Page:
How To Write Television, The Russell T. Davies Way

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Whatever your quibbles with Russell T. Davies' often-schmaltzy storytelling on Doctor Who, you have to appreciate his madcap throwing-things-at-the-wall sensibility. Davies says he writes that way on purpose, and answers your Doctor Who and Torchwood questions, in his new book.

The Writers Tale: The Final Chapter, a new collection of Davies' email discussions with a journalist about the revived Who, comes out in a couple days. But a lot of the juiciest bits are coming out now. Including a passage where Davies talks about the fact that in his stories, major plot developments seem to come out of nowhere. Rewatching "The Sound Of Drums," Davies ponders the fact that the TARDIS becomes a Paradox Machine, we learn of the Archangel Network, and so on, with no advance notice or foreshadowing. And he says this is deliberate, in an excerpt posted by SFX Magazine:

I can see how annoying that looks. I can see how maddening it must be, for some people. Especially if you're imposing really classical script structures and templates on that episode, even unconsciously. I must look like a vandal, a kid or an amateur… The simple fact is, all those things were planned. All of them were my choice. They're not lazy, clumsy or desperate. They're chosen. I can see more traditional ways of telling those stories, but I'm not interested. I think the stuff that you gain from writing in this way – the shock, the whirlwind, the freedom, the exhilaration – is worth the world. I've got this sort of tumbling, freewheeling style that somersaults along, with everything happening now - not later, not before, but now, now, now. I've made a Doctor Who that exists in the present tense. It's happening now, right in front of your eyes! If you don't like it, if you don't join in with it then… blimey, these episodes must be nonsensical. But those classical structures can be seen in Primeval, in Demons, in Merlin, in all of them – and yet we stand with millions more viewers. And I think that's partly why.


Actually, not to quibble, but Davies does do foreshadowing quite a bit — but it's usually one of the worst things he does. Like Bad Wolf, or the "he will knock four times" thing, or the ominous Ood cameos, or the random mentions of Mr. Saxon during all the episodes leading up to "The Sound Of Drums." It's always heavy-handed — I much prefer the "stuff comes out of nowhere" approach to the "stuff is foreshadowed with a heavy brush" approach.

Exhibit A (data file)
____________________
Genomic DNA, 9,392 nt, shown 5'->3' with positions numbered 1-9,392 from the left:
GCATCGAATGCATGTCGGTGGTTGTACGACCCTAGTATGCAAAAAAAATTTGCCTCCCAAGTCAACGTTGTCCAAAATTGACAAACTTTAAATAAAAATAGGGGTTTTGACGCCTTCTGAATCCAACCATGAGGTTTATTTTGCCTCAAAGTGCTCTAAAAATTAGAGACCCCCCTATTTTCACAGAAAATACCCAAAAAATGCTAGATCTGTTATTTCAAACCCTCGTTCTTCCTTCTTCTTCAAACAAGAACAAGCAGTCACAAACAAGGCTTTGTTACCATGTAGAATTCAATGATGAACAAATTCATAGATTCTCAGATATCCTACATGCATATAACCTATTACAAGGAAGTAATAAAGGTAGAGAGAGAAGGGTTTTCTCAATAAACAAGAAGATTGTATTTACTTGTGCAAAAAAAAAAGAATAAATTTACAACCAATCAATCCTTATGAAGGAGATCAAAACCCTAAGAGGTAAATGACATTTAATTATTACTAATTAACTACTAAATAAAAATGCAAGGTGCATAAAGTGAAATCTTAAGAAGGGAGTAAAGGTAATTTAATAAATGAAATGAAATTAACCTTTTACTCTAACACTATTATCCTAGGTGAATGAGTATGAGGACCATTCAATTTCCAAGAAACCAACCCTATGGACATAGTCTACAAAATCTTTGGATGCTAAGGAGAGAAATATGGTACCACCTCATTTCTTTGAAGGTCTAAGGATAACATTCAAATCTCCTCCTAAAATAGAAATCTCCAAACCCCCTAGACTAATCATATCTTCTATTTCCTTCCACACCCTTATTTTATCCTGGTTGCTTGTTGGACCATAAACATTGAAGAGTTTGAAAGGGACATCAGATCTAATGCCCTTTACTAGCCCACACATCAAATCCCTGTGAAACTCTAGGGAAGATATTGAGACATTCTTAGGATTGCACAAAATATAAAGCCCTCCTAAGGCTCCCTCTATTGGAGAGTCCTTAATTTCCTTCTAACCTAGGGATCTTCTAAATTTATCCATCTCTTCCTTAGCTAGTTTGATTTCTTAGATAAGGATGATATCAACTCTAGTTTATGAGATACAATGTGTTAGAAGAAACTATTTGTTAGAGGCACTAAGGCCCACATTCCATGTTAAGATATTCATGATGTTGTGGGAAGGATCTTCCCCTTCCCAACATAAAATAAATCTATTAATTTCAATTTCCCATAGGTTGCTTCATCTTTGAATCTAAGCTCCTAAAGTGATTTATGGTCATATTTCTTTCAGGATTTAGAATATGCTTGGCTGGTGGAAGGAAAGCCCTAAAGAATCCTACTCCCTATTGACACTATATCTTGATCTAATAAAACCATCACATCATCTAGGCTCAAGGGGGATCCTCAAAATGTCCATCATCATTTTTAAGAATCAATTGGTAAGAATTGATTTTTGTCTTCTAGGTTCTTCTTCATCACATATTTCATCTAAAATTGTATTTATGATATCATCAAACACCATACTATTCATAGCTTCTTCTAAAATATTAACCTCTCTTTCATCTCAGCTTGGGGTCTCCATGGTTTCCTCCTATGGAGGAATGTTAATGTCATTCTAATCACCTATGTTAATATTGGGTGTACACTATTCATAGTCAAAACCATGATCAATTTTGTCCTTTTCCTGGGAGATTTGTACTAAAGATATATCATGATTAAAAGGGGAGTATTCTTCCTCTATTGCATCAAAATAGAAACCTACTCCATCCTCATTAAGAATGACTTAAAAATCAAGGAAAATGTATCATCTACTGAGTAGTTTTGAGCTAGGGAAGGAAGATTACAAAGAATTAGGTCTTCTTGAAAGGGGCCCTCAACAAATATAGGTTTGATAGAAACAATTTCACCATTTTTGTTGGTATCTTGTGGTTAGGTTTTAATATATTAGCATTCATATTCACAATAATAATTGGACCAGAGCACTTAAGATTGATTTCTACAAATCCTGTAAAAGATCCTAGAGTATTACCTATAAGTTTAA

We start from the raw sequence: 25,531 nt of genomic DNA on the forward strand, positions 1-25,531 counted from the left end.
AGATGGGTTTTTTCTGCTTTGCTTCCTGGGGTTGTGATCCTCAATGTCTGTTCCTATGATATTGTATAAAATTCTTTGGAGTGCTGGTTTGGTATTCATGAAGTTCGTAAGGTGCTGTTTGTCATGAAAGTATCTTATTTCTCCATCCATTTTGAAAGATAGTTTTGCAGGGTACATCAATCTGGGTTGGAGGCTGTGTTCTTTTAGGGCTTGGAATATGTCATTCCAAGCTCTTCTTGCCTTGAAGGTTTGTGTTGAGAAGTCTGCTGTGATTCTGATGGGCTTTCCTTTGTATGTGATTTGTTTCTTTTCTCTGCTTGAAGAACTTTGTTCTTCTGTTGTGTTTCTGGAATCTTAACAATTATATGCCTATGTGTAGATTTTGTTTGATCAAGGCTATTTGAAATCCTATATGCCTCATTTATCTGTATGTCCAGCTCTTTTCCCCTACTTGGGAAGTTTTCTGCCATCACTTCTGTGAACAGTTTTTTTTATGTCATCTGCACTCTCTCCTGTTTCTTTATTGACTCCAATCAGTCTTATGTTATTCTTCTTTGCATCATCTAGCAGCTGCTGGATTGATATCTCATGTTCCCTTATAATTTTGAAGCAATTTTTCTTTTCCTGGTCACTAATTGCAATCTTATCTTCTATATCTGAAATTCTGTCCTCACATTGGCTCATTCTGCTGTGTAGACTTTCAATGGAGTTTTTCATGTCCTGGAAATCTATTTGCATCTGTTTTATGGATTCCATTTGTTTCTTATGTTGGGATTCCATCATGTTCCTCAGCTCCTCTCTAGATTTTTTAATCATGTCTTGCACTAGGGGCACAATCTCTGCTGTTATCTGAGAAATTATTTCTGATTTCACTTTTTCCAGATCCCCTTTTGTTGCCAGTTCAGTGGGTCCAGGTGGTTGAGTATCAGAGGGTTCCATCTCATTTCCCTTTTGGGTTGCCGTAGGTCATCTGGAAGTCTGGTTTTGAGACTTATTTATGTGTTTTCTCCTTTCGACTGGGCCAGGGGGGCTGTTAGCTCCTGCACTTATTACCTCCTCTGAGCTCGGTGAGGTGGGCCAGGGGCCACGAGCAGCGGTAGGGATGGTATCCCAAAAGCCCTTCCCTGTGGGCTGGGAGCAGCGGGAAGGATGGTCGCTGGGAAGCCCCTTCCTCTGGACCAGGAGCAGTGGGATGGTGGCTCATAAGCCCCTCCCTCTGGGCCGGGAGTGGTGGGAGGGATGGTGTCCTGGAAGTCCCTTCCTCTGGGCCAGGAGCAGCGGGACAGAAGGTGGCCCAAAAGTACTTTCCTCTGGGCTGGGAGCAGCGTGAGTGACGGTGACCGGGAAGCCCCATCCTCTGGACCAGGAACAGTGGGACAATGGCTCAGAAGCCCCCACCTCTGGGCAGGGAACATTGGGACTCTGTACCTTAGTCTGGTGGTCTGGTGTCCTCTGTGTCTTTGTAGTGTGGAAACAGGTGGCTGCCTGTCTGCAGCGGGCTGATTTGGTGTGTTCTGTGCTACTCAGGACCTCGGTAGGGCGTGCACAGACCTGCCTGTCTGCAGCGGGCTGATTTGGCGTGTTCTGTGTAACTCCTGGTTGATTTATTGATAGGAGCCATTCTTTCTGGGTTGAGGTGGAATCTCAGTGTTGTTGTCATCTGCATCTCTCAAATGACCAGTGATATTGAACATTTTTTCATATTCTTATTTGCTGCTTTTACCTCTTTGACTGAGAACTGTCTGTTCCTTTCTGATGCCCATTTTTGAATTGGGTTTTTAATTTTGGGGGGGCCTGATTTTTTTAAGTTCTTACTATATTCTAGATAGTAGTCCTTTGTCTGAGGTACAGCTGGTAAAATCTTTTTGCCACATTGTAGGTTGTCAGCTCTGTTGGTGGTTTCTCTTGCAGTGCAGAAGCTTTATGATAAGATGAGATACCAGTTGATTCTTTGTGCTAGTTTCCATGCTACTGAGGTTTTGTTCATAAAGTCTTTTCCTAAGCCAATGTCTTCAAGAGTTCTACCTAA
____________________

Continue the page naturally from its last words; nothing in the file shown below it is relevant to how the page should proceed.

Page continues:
Other stuff SFX reveals from the new book includes the fact that David Tennant wavered about leaving, and actually considered staying for Steven Moffat's first season. Tennant had a meeting with Moffat, in which Moffat laid out his plans for the year, but in the end he decided to leave with Davies and Julie Gardner.


The writers had a ton of ideas for the Easter special that were rejected in favor of "Planet Of The Dead" — including a space-war story featuring the Chelonians, the tortoise aliens from Gareth Roberts' classic novel The Highest Science. Another idea would have involved a deserted hotel with weird centaur aliens who freeze the Earth for a carnival procession. And thirdly, Davies considered a Star Trek parody, in which the Doctor tweaked the starchy pomposity of Starfleet's officers. (And as you may have heard, an actual Trek/Doctor Who crossover was discussed in 2005, until Enterprise was cancelled.) Finally, Roberts proposed a story about aliens implanting their eggs in humans — in a play on Easter Eggs.

Also, Tennant's final story could have been a one-parter, where he died saving a family of aliens who were stranded in a spaceship with a leaky engine, and the radiation from the engine kills him. Also, instead of the cactus-like Vinvocci, we could have had runny-faced aliens. And Davies considered bringing back the Daleks in "The End Of Time," including a Dalek Minister and Dalek Parliament, but then he heard the Daleks were coming back in Moffat's first season. And yes, in Davies' mind, that mysterious Time Lady really is the Doctor's mother.


Both Martha and Mickey were supposed to be in Torchwood's "Children Of Earth", but they both had to bow out — and Noel Clarke only bailed a week before the read-through. Martha was also supposed to be in the final episode of The Sarah Jane Adventures season two, but when she couldn't make it, she was replaced with the Brigadier. Davies had the opportunity to have the Sarah Jane Adventures air in the plum time slot of Saturdays at 5:30, but said no, because it would have required reinventing the series.

Many more details at the link. [SFX]